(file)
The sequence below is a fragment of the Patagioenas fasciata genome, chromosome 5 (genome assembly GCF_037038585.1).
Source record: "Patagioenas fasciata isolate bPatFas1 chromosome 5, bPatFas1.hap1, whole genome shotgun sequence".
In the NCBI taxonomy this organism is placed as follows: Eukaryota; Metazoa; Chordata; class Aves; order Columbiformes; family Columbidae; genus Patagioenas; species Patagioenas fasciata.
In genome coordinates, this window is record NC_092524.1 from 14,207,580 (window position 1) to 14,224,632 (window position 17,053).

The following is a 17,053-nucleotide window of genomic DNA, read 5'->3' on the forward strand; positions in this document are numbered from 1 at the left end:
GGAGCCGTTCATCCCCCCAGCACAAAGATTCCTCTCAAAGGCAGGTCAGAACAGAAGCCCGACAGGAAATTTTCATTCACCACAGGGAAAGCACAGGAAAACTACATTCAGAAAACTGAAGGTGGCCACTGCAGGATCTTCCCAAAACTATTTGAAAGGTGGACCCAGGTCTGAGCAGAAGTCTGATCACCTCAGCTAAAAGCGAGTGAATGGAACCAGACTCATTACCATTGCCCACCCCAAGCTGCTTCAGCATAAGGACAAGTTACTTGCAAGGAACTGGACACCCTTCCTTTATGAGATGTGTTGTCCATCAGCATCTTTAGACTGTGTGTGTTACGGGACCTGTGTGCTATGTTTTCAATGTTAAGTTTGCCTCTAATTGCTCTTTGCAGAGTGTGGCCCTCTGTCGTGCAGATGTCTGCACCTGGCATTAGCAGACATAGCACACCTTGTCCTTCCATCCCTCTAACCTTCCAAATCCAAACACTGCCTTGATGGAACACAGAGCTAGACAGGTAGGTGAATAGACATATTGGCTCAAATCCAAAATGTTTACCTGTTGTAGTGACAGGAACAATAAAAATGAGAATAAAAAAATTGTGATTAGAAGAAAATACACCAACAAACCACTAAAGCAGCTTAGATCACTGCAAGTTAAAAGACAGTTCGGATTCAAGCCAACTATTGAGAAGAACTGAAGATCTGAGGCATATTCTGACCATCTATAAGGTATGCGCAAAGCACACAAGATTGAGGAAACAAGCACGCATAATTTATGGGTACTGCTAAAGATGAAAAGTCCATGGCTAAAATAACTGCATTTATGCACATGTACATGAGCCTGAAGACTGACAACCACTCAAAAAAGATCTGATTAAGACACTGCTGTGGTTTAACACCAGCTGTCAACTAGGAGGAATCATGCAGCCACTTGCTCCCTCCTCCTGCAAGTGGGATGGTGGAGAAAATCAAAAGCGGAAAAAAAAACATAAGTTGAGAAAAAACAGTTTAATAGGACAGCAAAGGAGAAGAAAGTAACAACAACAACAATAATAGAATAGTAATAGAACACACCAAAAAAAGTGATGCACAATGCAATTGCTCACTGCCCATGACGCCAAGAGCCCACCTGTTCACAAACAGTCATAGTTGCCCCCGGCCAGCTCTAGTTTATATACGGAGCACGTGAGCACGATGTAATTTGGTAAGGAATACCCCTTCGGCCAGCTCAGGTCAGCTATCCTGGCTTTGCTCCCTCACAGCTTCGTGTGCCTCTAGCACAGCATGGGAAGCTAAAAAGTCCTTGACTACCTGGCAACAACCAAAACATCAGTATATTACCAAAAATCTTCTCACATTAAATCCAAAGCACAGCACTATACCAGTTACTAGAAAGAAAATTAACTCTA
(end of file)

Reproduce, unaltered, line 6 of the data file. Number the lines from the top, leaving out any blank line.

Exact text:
GGAGCCGTTCATCCCCCCAGCACAAAGATTCCTCTCAAAGGCAGGTCAGAACAGAAGCCCGACAGGAAATTTTCATTCACCACAGGGAAAGCACAGGAAAACTACATTCAGAAAACTGAAGGTGGCCACTGCAGGATCTTCCCAAAACTATTTGAAAGGTGGACCCAGGTCTGAGCAGAAGTCTGATCACCTCAGCTAAAAGCGAGTGAATGGAACCAGACTCATTACCATTGCCCACCCCAAGCTGCTTCAGCATAAGGACAAGTTACTTGCAAGGAACTGGACACCCTTCCTTTATGAGATGTGTTGTCCATCAGCATCTTTAGACTGTGTGTGTTACGGGACCTGTGTGCTATGTTTTCAATGTTAAGTTTGCCTCTAATTGCTCTTTGCAGAGTGTGGCCCTCTGTCGTGCAGATGTCTGCACCTGGCATTAGCAGACATAGCACACCTTGTCCTTCCATCCCTCTAACCTTCCAAATCCAAACACTGCCTTGATGGAACACAGAGCTAGACAGGTAGGTGAATAGACATATTGGCTCAAATCCAAAATGTTTACCTGTTGTAGTGACAGGAACAATAAAAATGAGAATAAAAAAATTGTGATTAGAAGAAAATACACCAACAAACCACTAAAGCAGCTTAGATCACTGCAAGTTAAAAGACAGTTCGGATTCAAGCCAACTATTGAGAAGAACTGAAGATCTGAGGCATATTCTGACCATCTATAAGGTATGCGCAAAGCACACAAGATTGAGGAAACAAGCACGCATAATTTATGGGTACTGCTAAAGATGAAAAGTCCATGGCTAAAATAACTGCATTTATGCACATGTACATGAGCCTGAAGACTGACAACCACTCAAAAAAGATCTGATTAAGACACTGCTGTGGTTTAACACCAGCTGTCAACTAGGAGGAATCATGCAGCCACTTGCTCCCTCCTCCTGCAAGTGGGATGGTGGAGAAAATCAAAAGCGGAAAAAAAAACATAAGTTGAGAAAAAACAGTTTAATAGGACAGCAAAGGAGAAGAAAGTAACAACAACAACAATAATAGAATAGTAATAGAACACACCAAAAAAAGTGATGCACAATGCAATTGCTCACTGCCCATGACGCCAAGAGCCCACCTGTTCACAAACAGTCATAGTTGCCCCCGGCCAGCTCTAGTTTATATACGGAGCACGTGAGCACGATGTAATTTGGTAAGGAATACCCCTTCGGCCAGCTCAGGTCAGCTATCCTGGCTTTGCTCCCTCACAGCTTCGTGTGCCTCTAGCACAGCATGGGAAGCTAAAAAGTCCTTGACTACCTGGCAACAACCAAAACATCAGTATATTACCAAAAATCTTCTCACATTAAATCCAAAGCACAGCACTATACCAGTTACTAGAAAGAAAATTAACTCTA